If you generate your price point with no reference to prices that are already being charged in the marketplace by your competitors, you could end up calculating a price for your cup of coffee which is way out of line with the prices other comparable businesses charge in your area. Make sure you avoid pricing yourself out of the market by checking what your competitors charge before you set your prices. If you find that covering your variable costs leaves you with a higher price, think about why this might be. Is your product genuinely higher quality, or are you providing a better service, and therefore are you justified in charging more? If your competitors can sell a comparable product or service for less, you may need to look at reducing your costs to remain competitive.
Understand what your customer will pay
Aside from understanding your competitors’ pricing, you should also consider how much your customer may be prepared to pay. If your business is in an area where cut-price, low-quality products or services are the norm, there may be customers out there who are hungry for a better quality alternative. Thinking back to the cafe example, if your competitors offer instant coffee and you’re providing premium coffee beans and frothy milk, you can charge more for your cuppa. If you’re providing a service, and you have a demonstrably higher level of expertise with a great track record, you can charge a premium for your higher-value service. Alternatively, if you’re a new business you may want to charge less than your competitors or give your customers a limited-time special offer to attract early sales. Once you’ve sold to these customers, you can keep them coming back for more at a higher price, as long as your product or service remains good value.
4. Remember VAT
If you’re VAT registered, remember that you may need to charge VAT on every sale you make. This VAT will need to be paid to HMRC at the end of each VAT quarter, balanced against the VAT you have been charged and can reclaim on your purchases. Make sure you set money aside from your revenue to cover this payment and remember to factor in the additional amount when calculating your price. From your customer’s perspective, particularly if you are selling to the general public rather than to another business, this VAT is a real cost which they cannot claim back. So make sure that your pricing takes this into account and is still competitive, with VAT included.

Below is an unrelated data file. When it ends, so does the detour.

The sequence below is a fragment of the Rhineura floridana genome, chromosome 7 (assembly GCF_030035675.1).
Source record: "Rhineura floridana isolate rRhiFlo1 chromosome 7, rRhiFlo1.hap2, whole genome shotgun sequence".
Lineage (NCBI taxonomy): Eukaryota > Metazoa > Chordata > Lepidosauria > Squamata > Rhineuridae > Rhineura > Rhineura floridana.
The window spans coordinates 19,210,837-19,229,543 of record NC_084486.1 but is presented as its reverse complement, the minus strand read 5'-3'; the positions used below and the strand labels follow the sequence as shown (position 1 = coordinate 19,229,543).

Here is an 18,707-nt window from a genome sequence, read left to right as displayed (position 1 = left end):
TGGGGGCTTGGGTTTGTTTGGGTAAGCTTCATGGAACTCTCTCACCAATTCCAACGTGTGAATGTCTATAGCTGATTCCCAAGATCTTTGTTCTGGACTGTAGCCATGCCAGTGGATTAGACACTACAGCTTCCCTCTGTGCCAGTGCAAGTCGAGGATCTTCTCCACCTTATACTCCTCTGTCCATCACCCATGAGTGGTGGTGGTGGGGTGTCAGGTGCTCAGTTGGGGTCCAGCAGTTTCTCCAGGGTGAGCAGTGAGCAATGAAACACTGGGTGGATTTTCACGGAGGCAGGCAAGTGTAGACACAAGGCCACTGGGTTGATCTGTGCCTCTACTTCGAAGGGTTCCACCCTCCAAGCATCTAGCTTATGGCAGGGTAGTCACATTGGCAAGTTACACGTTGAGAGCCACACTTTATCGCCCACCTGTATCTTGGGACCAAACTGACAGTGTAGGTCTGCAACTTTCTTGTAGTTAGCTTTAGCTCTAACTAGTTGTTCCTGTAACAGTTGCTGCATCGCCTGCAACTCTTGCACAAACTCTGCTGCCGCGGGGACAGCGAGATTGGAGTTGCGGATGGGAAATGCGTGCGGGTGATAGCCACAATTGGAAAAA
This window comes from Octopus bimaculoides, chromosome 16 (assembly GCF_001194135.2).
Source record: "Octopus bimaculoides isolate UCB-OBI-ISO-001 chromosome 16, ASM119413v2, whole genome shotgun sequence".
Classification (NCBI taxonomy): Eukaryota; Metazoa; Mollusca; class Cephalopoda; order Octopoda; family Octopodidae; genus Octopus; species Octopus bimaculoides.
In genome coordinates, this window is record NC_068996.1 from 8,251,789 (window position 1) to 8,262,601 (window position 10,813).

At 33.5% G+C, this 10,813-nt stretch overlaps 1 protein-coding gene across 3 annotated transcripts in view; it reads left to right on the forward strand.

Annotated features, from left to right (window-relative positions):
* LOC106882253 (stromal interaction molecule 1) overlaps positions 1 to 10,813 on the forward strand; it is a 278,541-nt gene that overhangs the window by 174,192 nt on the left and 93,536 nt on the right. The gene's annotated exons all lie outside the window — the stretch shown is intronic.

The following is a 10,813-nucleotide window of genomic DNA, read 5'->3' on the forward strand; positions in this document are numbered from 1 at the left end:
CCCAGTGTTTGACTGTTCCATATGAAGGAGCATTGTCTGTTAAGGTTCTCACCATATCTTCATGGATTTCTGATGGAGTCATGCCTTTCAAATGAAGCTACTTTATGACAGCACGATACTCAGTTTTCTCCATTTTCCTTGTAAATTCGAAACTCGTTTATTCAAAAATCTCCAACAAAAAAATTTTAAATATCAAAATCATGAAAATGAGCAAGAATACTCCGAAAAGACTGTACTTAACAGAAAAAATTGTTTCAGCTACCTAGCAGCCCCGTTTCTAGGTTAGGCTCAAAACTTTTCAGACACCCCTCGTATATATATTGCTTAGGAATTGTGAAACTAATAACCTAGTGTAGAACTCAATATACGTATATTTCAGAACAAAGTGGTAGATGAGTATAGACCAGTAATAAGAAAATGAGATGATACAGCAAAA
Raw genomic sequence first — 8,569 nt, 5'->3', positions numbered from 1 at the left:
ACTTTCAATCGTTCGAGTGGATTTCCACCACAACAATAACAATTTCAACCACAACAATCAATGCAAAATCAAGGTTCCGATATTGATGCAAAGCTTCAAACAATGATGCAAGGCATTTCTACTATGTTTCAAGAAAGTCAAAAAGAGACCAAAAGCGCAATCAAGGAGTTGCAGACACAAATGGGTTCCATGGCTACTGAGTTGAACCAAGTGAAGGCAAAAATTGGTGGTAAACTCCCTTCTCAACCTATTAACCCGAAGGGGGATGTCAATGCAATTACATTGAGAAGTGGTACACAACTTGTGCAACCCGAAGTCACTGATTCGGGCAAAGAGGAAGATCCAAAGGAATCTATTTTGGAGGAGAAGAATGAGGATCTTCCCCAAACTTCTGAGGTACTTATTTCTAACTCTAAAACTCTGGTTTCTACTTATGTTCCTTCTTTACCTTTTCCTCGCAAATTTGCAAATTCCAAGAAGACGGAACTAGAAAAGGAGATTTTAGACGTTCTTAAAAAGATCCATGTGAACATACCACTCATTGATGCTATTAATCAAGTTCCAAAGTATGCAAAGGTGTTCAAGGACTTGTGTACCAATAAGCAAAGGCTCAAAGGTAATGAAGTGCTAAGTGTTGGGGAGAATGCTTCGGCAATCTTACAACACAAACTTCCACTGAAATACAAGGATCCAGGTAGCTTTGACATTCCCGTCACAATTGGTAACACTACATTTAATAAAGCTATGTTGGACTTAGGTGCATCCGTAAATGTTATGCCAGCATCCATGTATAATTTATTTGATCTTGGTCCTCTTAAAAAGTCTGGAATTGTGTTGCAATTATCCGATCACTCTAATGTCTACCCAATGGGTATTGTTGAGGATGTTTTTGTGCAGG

5. Commit to your pricing
If you’re working as a consultant and selling your time, or you’re selling to other businesses, it can be all too easy to drop your price in a sales conversation, especially if you’re a new business. Once you’ve set your pricing, commit to it and only reduce the price when you’ve really thought through the opportunity and you’re sure it will be worth it in the long term. While big supermarkets can afford to run ‘loss leading’ offers on their products, for most small businesses controlling cashflow is extremely important and too many ‘loss leading’ sales will bankrupt the business. So, once you’ve worked through a pricing model, stick to it and adjust it only for a stellar sales opportunity or after a proper review of your costs and overheads. If you don’t feel 100% confident setting your own pricing, try speaking to an accountant who should be able to help.
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Disclaimer: The content included in this blog post is based on our understanding of tax law at the time of publication. It may be subject to change and may not be applicable to your circumstances, so should not be relied upon. You are responsible for complying with tax law and should seek independent advice if you require further information about the content included in this blog post. If you don't have an accountant, take a look at our directory to find a FreeAgent Practice Partner based in your local area.